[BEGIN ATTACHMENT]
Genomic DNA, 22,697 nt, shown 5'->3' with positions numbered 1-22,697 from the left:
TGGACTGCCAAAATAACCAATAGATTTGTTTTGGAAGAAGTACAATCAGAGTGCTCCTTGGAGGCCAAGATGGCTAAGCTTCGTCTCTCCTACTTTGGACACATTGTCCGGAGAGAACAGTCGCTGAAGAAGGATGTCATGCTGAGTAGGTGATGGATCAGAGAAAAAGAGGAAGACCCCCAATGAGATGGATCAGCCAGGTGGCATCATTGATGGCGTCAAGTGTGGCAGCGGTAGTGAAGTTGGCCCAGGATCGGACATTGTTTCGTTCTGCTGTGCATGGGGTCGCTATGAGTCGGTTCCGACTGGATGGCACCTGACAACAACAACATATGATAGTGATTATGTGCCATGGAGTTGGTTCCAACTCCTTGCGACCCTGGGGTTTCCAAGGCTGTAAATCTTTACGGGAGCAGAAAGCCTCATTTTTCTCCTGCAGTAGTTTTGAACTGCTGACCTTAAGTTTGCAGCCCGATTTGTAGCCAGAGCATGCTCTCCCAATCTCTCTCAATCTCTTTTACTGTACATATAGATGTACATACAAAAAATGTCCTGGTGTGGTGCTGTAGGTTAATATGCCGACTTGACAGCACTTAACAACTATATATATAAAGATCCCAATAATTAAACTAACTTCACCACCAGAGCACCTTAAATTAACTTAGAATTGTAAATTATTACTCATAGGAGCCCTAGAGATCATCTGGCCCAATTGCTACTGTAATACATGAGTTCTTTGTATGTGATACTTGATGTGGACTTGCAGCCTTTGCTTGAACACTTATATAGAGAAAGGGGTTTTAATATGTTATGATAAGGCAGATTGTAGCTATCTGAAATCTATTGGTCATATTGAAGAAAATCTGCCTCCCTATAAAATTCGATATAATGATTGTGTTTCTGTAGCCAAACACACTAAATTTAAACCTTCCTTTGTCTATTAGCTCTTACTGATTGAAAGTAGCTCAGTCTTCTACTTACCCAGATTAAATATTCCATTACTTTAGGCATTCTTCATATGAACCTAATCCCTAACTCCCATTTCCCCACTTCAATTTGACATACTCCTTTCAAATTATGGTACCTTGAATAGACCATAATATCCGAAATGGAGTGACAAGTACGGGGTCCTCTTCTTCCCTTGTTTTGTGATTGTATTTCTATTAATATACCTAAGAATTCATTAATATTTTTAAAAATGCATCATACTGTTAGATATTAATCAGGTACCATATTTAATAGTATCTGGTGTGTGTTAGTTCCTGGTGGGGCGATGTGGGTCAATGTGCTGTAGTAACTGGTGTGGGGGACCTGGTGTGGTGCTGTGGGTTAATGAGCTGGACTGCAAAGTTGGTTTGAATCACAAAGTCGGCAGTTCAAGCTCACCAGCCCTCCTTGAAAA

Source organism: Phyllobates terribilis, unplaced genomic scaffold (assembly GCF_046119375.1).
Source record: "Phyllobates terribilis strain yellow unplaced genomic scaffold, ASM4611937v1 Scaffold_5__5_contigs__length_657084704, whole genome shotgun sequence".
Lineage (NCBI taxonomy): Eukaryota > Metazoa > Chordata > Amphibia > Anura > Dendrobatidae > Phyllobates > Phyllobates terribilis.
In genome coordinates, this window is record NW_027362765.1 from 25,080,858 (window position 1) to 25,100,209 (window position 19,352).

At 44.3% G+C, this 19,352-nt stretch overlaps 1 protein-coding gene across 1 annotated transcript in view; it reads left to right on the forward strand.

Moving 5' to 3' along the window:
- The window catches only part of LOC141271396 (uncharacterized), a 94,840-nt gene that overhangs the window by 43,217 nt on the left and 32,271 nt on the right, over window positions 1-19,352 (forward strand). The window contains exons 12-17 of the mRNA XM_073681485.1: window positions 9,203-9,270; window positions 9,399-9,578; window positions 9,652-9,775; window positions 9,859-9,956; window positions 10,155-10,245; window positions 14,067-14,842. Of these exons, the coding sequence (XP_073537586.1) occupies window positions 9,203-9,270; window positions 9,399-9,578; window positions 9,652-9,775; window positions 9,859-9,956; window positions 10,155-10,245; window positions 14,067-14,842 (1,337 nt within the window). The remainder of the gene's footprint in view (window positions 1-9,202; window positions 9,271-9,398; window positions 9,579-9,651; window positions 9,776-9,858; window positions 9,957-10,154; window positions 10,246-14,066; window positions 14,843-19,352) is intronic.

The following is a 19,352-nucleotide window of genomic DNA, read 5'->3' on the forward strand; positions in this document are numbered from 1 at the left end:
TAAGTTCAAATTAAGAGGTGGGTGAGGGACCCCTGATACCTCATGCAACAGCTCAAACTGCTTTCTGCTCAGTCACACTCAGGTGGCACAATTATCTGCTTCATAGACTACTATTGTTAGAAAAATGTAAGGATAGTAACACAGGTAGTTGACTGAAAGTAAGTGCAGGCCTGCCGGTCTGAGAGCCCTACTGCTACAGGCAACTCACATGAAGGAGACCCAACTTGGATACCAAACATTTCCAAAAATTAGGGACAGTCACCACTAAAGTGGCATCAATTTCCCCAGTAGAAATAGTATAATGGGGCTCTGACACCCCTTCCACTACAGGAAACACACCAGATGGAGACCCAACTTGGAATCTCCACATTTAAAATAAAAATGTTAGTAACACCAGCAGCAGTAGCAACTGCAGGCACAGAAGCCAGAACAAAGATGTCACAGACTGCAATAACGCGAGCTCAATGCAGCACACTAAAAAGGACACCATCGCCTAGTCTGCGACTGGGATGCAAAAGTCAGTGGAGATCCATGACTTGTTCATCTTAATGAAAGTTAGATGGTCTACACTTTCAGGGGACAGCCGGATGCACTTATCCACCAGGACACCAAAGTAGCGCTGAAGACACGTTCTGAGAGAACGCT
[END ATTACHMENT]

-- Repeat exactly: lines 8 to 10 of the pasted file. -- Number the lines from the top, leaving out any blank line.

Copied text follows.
Moving 5' to 3' along the window:
- The window catches only part of LOC141271396 (uncharacterized), a 94,840-nt gene that overhangs the window by 43,217 nt on the left and 32,271 nt on the right, over window positions 1-19,352 (forward strand). The window contains exons 12-17 of the mRNA XM_073681485.1: window positions 9,203-9,270; window positions 9,399-9,578; window positions 9,652-9,775; window positions 9,859-9,956; window positions 10,155-10,245; window positions 14,067-14,842. Of these exons, the coding sequence (XP_073537586.1) occupies window positions 9,203-9,270; window positions 9,399-9,578; window positions 9,652-9,775; window positions 9,859-9,956; window positions 10,155-10,245; window positions 14,067-14,842 (1,337 nt within the window). The remainder of the gene's footprint in view (window positions 1-9,202; window positions 9,271-9,398; window positions 9,579-9,651; window positions 9,776-9,858; window positions 9,957-10,154; window positions 10,246-14,066; window positions 14,843-19,352) is intronic.

The following is a 19,352-nucleotide window of genomic DNA, read 5'->3' on the forward strand; positions in this document are numbered from 1 at the left end: